Neuropsychological approaches to bilingualism: A critical review
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Clinical and experimental studies which have examined the neuropsychological bases of language processing in bilinguals are reviewed and evaluated. Evidence from case studies of polyglot aphasics suggests that the neuropsychological organization of their languages is the same for most bilinguals but that cases of dissociation do occur. Two main factors — language specific and language acquisitional — which might account for dissociation are defined and empirical evidence relevant to each is considered. It is argued that while clinical case studies of bilinguals suffering language disruption following brain damage have been significant in isolating these factors, they have failed to establish their explanatory power, due in part to inadequate data bases and in part to weak hypothesis-testing procedures.A review of the experimental studies provides preliminary evidence that such factors may influence the pattern of hemispheric involvement in the language processing of bilinguals.The variables of age, stage and manner of second language acquisition are discussed in some detail. A theoretical framework integrating the available evidence is proposed and guidelines for further research are suggested.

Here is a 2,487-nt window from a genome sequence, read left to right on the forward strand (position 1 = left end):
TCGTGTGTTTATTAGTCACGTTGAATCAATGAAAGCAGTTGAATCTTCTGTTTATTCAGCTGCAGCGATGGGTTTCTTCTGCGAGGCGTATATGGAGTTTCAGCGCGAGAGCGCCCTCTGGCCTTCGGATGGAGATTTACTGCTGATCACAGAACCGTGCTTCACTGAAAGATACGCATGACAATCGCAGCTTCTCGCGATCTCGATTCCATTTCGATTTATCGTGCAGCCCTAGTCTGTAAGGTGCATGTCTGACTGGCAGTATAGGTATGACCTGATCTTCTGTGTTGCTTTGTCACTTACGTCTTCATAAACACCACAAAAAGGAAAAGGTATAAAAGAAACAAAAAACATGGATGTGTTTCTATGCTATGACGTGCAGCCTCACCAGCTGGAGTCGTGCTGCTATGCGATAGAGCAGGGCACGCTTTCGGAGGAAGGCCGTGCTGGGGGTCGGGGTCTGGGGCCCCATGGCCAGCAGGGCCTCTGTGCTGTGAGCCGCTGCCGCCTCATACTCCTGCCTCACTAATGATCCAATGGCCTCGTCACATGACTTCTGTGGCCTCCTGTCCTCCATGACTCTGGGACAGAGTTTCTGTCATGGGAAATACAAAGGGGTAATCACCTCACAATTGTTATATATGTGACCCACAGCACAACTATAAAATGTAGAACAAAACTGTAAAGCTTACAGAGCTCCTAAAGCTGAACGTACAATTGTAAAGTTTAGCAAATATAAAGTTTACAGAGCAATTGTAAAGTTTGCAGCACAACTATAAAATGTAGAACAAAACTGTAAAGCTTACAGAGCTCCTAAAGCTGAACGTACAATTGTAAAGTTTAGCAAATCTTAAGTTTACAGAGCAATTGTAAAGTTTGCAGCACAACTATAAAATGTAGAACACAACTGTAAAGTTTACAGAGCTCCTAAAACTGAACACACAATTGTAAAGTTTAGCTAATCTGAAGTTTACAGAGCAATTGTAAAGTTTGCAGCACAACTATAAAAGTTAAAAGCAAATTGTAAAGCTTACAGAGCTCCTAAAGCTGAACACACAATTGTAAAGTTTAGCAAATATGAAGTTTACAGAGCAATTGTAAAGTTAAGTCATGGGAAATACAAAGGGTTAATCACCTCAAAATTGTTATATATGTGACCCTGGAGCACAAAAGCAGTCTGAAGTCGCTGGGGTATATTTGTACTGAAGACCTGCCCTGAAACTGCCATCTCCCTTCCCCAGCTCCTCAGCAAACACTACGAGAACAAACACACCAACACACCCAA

DescriptionLiterature review and conceptual framework.
neurobiology of language
brain lateralization of language
lateralization in bilinguals
cognitive neuroscience of language
model of bilingual brain
second language proficiency
age of onset of bilingualism
neuropsychology of language
cerebral hemispheric involvement in language
- Faculty Publications 
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Vaid, Jyotsna; Lambert, Wallace E. (1979)The cognitive processing strategies of two groups of French-English bilinguals were studied by means of an auditory Stroop test designed to evaluate cerebral hemispheric involvement. An “early bilingual” group were bilingual ...
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